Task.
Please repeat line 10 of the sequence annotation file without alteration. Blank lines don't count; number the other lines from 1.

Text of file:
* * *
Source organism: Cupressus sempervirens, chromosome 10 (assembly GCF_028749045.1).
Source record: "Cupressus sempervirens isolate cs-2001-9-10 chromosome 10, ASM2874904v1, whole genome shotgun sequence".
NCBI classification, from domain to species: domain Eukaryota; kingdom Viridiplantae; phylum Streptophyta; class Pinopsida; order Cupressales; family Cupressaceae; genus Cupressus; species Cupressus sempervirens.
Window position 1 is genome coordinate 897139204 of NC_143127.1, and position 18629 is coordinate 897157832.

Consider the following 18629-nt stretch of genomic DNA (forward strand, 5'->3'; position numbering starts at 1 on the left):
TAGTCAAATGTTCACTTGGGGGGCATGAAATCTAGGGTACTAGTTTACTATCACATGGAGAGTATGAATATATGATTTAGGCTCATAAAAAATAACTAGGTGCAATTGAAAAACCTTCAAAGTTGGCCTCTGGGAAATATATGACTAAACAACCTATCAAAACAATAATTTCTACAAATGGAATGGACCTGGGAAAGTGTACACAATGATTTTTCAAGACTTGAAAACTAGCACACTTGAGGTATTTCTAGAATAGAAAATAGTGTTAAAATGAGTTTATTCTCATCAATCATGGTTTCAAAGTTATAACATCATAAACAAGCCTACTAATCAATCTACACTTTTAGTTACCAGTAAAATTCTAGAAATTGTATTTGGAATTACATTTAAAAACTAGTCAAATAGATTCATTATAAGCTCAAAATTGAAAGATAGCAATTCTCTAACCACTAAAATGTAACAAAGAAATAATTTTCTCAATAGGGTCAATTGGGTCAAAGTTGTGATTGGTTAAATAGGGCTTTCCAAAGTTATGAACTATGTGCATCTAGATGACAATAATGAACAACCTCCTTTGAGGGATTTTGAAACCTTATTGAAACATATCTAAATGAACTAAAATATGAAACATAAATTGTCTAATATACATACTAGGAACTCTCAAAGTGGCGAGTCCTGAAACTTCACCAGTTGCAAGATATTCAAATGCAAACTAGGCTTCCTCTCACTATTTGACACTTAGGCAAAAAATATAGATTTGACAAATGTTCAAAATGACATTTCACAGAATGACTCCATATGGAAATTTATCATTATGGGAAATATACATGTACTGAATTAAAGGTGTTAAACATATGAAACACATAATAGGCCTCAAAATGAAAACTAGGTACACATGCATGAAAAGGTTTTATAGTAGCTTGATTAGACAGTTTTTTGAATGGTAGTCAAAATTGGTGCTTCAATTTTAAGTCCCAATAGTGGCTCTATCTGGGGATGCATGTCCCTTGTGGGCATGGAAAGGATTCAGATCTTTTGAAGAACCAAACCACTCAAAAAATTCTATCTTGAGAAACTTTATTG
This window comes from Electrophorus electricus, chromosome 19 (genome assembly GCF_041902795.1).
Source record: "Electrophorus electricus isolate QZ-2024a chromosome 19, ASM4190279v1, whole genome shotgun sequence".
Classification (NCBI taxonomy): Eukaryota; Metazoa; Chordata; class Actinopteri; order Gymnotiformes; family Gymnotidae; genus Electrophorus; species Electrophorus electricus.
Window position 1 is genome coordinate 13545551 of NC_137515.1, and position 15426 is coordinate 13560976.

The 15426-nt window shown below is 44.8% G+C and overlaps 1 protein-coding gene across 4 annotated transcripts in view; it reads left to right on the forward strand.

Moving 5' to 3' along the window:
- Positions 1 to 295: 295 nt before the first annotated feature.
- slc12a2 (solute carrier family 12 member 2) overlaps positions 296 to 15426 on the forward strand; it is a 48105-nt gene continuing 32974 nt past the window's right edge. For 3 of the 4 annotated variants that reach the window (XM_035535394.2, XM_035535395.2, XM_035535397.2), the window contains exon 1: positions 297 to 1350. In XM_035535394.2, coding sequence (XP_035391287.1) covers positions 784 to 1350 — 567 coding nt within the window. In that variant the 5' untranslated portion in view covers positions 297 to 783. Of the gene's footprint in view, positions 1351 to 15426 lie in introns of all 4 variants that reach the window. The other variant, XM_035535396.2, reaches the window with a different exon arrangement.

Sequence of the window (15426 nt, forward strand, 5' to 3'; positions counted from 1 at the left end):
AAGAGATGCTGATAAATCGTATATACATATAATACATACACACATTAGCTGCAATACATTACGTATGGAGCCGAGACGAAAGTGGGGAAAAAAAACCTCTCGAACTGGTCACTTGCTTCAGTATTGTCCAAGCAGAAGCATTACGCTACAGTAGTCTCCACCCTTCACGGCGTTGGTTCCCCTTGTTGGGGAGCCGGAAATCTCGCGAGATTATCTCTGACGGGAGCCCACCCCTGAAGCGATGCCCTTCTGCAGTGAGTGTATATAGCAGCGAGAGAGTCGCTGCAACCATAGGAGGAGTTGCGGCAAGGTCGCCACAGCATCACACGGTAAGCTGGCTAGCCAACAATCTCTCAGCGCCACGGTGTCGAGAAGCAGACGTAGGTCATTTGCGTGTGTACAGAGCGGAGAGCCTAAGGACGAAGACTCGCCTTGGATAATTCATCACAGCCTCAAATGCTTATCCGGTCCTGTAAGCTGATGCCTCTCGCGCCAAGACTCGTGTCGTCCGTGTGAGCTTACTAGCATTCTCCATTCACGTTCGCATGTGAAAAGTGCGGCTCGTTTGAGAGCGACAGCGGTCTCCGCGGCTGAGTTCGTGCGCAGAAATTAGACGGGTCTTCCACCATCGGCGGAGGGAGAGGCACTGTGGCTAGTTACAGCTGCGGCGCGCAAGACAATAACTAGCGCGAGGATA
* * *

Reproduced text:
Window position 1 is genome coordinate 13545551 of NC_137515.1, and position 15426 is coordinate 13560976.